A cheap and portable device for testing malaria

Malaria as a deadly disease is the world’s biggest killer that is killing over 600,000 people annually mostly children. A breakthrough of sorts has been achieved in detecting the onset of malaria in the early stages through a device that measures electrical properties of red blood cells or RBC’s. The researchers hope that their findings will lead to a portable low cost yet highly sensitive device that can diagnose malaria on the spot with just a drop of blood. Anantha Chandrakasan and his colleagues (team) from the Massachusetts Institute of Technology (MIT) wrote about how they had developed and tested their experimental device in the journal Lab Chip.

This device spreads the drop of blood on an electrode that can count individual cells as they stream past and it can take very accurate reading of their impedance or electrical resistance. During their previous studies, the team has already established that the diseases like malaria alter the electrical properties of red blood cells. Researchers believe that the same technology can be used to diagnose other diseases that change the electrical properties of red blood cells. During their study, the researchers investigated the strain P.falciparum. This parasite enters the blood stream and through its invasion makes the blood cells more magnetic and rigid.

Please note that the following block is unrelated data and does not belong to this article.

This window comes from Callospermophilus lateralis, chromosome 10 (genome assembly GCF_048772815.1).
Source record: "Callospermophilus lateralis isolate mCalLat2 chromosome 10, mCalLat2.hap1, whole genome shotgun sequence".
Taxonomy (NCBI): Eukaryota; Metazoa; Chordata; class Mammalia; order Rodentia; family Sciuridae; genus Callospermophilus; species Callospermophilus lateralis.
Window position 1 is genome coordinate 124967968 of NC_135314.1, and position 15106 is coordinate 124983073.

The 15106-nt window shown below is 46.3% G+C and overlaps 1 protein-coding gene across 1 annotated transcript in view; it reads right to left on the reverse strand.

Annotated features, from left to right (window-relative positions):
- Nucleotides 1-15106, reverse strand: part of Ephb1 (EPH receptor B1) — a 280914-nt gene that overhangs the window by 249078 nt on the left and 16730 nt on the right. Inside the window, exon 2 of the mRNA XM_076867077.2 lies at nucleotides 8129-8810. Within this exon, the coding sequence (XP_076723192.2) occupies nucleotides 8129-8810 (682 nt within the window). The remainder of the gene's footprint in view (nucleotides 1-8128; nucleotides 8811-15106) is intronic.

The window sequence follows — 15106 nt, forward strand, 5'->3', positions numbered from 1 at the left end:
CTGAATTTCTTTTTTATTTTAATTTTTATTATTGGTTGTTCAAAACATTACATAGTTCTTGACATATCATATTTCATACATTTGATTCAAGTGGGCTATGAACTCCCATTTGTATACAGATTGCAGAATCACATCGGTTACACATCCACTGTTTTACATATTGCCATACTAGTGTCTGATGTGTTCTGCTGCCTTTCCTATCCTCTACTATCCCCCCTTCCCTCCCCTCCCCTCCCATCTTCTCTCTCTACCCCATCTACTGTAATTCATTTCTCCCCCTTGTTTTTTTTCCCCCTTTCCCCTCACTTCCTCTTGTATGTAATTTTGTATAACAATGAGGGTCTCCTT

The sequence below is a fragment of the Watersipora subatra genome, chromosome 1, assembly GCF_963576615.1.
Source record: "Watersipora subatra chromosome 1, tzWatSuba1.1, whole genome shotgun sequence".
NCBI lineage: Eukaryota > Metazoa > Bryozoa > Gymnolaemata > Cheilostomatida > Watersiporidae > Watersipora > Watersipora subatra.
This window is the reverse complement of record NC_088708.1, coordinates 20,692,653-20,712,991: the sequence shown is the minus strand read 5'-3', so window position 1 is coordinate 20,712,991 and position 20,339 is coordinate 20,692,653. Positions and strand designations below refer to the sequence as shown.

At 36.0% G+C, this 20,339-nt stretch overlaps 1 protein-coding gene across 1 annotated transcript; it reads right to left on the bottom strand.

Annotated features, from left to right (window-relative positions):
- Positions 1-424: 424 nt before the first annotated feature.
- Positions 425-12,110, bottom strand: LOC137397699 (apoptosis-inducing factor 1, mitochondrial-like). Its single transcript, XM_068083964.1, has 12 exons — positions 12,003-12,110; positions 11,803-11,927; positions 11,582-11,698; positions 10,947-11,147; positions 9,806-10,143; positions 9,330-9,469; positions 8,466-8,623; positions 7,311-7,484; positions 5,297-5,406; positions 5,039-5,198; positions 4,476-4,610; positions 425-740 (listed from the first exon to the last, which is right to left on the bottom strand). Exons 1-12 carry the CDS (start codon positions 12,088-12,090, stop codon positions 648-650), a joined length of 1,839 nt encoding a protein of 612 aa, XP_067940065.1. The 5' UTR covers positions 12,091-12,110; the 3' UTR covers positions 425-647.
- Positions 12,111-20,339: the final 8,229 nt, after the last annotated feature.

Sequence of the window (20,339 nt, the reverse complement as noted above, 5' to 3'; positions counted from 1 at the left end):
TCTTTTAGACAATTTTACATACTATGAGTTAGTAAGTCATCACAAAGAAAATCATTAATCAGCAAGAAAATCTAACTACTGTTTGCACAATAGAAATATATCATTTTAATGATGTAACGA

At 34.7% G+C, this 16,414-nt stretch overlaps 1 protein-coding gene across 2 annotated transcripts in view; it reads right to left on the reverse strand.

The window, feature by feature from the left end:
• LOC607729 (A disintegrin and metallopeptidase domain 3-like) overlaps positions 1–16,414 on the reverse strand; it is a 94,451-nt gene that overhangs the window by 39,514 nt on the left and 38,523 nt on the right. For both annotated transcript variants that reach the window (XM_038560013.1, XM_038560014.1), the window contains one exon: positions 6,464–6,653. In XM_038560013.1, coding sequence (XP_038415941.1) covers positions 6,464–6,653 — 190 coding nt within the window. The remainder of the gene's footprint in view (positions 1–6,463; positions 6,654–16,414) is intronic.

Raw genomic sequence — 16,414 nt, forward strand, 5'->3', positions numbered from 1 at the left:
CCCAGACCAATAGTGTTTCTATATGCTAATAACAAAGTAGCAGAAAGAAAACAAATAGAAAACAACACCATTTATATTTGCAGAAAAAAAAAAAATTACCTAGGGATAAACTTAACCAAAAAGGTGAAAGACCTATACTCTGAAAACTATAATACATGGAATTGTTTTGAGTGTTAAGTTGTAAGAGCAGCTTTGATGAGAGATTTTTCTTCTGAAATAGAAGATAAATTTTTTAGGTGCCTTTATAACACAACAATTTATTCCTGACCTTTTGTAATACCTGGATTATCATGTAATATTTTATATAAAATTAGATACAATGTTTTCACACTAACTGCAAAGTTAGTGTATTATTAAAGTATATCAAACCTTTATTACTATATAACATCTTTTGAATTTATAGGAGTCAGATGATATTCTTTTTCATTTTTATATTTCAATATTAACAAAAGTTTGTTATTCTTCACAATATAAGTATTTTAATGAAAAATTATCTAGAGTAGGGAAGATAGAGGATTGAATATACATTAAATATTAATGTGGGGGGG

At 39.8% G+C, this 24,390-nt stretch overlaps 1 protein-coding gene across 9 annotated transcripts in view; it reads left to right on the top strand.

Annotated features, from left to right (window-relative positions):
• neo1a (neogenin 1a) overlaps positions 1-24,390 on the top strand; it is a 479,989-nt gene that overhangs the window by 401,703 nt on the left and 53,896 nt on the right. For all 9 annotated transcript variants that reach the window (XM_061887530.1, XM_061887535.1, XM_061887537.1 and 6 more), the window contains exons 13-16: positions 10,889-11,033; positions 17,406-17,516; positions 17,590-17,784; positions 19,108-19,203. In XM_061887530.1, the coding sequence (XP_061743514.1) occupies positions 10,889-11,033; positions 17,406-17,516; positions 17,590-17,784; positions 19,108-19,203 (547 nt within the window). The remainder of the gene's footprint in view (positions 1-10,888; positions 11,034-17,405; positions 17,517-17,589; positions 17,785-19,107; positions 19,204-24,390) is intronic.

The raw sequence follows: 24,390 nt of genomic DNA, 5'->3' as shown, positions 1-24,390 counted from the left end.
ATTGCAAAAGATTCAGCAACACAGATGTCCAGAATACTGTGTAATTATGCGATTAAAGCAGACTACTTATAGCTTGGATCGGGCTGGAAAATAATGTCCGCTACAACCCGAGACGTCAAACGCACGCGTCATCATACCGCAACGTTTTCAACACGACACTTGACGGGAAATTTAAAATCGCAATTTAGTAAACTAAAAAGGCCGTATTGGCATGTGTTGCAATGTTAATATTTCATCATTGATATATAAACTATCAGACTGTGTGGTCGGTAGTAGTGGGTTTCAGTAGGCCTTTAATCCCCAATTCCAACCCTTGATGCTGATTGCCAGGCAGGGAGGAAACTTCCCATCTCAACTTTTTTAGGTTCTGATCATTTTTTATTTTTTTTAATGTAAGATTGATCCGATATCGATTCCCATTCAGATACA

However, these changes can be detected by various diagnostic devices even though the changes does not occur until the parasite reaches a more advanced stage, when the red blood cells starts sticking to small blood vessels, blocking circulation and causing severe symptoms. The new device is sensitive to another property that is measurable in the earliest parasite stage that is ring stage. The property measured by this device is electrical resistance or impedance. This portable device can take very accurate measurements of the size and phase of electrical impedance of individual cells.

Even though, the device was not sensitive enough to reliably differentiate the different stages of the parasitic development, the researchers were still able to combine the measures mathematically so it could reliably differentiate between uninfected and infected cells including those containing the ring stage of the parasite. Researchers believe that their work will quickly lead to a portable and cheap testing kit that can quickly diagnose malaria in areas or places where that have no trained staff and labs. Presently there is no vaccine to prevent malaria but experiments are going on to develop a safe and effective vaccine against P.falciparum malaria. Recently, inovio pharmaceuticals announced that its SynCon DNA vaccine for malaria demonstrated strong and durable anti-body and T-cell immune responses in non-human primates and small animals.

Leave a Reply

 

Switch to our mobile site